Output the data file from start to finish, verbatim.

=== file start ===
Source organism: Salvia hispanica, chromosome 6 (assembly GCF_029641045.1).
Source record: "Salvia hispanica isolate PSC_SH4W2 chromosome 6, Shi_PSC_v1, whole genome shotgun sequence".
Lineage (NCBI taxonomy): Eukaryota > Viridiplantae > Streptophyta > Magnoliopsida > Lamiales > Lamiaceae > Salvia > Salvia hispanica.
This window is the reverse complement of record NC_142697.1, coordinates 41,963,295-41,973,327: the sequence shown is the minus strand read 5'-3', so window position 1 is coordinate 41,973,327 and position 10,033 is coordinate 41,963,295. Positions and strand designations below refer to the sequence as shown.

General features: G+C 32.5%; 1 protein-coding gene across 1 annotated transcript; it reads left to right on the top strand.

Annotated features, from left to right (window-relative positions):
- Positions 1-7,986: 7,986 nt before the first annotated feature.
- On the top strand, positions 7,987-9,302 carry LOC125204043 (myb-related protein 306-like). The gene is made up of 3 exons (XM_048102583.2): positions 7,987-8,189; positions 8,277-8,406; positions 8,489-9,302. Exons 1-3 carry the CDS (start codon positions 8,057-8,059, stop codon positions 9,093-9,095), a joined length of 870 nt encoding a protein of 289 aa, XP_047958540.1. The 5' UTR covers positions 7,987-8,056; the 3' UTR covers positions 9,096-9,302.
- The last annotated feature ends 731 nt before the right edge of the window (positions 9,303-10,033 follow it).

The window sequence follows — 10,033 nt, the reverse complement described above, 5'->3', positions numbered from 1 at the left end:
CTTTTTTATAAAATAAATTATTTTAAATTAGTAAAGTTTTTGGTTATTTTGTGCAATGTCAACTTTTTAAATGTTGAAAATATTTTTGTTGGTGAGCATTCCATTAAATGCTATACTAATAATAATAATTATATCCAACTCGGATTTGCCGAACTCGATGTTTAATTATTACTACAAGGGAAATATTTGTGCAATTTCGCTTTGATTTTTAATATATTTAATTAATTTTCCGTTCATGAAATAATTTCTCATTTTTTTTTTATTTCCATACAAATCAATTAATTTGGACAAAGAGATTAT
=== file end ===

Source organism: Salvia hispanica, chromosome 6 (assembly GCF_029641045.1).
Source record: "Salvia hispanica isolate PSC_SH4W2 chromosome 6, Shi_PSC_v1, whole genome shotgun sequence".
Lineage (NCBI taxonomy): Eukaryota > Viridiplantae > Streptophyta > Magnoliopsida > Lamiales > Lamiaceae > Salvia > Salvia hispanica.
This window is the reverse complement of record NC_142697.1, coordinates 41,963,295-41,973,327: the sequence shown is the minus strand read 5'-3', so window position 1 is coordinate 41,973,327 and position 10,033 is coordinate 41,963,295. Positions and strand designations below refer to the sequence as shown.

General features: G+C 32.5%; 1 protein-coding gene across 1 annotated transcript; it reads left to right on the top strand.

Annotated features, from left to right (window-relative positions):
- Positions 1-7,986: 7,986 nt before the first annotated feature.
- On the top strand, positions 7,987-9,302 carry LOC125204043 (myb-related protein 306-like). The gene is made up of 3 exons (XM_048102583.2): positions 7,987-8,189; positions 8,277-8,406; positions 8,489-9,302. Exons 1-3 carry the CDS (start codon positions 8,057-8,059, stop codon positions 9,093-9,095), a joined length of 870 nt encoding a protein of 289 aa, XP_047958540.1. The 5' UTR covers positions 7,987-8,056; the 3' UTR covers positions 9,096-9,302.
- The last annotated feature ends 731 nt before the right edge of the window (positions 9,303-10,033 follow it).

The window sequence follows — 10,033 nt, the reverse complement described above, 5'->3', positions numbered from 1 at the left end:
CTTTTTTATAAAATAAATTATTTTAAATTAGTAAAGTTTTTGGTTATTTTGTGCAATGTCAACTTTTTAAATGTTGAAAATATTTTTGTTGGTGAGCATTCCATTAAATGCTATACTAATAATAATAATTATATCCAACTCGGATTTGCCGAACTCGATGTTTAATTATTACTACAAGGGAAATATTTGTGCAATTTCGCTTTGATTTTTAATATATTTAATTAATTTTCCGTTCATGAAATAATTTCTCATTTTTTTTTTATTTCCATACAAATCAATTAATTTGGACAAAGAGATTAT